Young and unemployed in small economies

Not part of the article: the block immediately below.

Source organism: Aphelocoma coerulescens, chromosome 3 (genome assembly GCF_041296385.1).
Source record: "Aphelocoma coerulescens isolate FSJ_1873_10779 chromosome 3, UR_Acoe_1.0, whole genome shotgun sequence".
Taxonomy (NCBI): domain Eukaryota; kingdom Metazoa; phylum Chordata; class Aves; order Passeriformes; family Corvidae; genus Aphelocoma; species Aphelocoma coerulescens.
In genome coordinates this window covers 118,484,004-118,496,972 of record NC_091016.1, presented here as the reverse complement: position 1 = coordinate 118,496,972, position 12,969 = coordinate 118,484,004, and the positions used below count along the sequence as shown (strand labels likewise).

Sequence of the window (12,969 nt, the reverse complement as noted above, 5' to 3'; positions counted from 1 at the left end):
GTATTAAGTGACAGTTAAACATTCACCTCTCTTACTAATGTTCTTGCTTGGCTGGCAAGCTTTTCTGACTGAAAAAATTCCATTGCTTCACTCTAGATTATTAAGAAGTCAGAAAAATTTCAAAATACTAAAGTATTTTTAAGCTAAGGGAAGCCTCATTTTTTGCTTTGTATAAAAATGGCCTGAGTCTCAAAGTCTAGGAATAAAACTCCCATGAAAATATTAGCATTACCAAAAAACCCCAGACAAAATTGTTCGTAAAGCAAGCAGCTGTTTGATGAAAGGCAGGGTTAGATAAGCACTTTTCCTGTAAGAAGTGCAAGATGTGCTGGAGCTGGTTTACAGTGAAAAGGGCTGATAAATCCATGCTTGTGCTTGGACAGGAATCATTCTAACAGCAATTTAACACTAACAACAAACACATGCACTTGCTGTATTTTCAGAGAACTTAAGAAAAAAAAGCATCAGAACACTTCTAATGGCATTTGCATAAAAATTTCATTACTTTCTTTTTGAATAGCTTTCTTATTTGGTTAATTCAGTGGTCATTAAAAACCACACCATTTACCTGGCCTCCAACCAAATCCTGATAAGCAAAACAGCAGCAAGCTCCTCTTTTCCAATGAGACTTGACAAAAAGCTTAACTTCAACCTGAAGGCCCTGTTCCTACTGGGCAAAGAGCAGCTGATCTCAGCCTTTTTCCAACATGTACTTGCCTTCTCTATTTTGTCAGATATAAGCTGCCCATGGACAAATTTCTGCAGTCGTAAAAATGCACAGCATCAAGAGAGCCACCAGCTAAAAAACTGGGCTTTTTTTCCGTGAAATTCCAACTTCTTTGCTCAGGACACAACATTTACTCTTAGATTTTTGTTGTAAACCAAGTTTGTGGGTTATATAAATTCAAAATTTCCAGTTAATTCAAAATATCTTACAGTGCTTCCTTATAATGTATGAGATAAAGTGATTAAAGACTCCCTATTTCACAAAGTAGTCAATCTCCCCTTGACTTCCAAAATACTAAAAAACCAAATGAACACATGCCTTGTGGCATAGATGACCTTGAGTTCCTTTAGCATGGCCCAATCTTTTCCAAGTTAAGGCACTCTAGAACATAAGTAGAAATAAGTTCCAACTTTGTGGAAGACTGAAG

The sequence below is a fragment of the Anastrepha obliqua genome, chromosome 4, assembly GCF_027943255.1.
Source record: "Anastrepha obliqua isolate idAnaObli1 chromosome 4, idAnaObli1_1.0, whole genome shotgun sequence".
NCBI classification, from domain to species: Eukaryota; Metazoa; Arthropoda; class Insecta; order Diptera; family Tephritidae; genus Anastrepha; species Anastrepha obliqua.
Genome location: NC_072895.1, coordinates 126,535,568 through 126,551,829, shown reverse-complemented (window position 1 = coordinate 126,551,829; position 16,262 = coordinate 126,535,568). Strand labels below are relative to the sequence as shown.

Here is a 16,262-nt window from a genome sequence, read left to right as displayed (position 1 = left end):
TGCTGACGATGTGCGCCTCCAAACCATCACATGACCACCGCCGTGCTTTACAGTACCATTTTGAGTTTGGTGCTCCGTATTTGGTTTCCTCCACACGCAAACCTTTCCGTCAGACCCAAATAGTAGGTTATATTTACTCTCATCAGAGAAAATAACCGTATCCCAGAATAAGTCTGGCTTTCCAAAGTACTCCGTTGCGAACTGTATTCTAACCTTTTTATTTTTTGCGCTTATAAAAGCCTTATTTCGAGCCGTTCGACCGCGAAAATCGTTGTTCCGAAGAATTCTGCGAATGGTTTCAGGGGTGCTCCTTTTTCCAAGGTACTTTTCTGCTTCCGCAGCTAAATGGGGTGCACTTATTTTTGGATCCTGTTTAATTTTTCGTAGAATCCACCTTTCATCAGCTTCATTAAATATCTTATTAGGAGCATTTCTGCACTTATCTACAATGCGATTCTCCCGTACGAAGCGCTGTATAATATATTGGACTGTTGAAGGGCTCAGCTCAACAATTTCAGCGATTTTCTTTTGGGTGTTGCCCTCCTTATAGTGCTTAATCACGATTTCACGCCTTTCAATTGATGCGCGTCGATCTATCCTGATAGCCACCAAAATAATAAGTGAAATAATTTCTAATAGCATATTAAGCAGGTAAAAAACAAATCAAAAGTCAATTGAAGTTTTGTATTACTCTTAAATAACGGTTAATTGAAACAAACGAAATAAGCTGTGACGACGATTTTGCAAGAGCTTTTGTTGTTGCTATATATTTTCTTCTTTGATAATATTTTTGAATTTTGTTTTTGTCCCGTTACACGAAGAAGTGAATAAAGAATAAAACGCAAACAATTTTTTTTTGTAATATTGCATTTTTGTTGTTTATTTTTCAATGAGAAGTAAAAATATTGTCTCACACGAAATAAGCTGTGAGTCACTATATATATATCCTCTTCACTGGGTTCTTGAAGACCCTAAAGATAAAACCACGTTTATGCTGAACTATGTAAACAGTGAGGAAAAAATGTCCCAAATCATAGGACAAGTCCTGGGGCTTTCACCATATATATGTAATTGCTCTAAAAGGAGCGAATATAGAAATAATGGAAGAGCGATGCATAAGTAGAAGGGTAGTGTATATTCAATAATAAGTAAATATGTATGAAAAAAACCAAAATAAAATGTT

Being young always felt cool. Being young and unemployed, in a super dynamic and consumerist world is, I guess, what being young makes a bit less cool. If you have been reading anything in the past few years, you must have come across at least one research that claims how there has never been a generation this well educated in history, yet, so not well off, that there has never been a generation that lives worse than their parents lived. And, I wouldn’t really say that we live worse than our parents lived, but, that we seem to be living lives with less certainty and less perspective.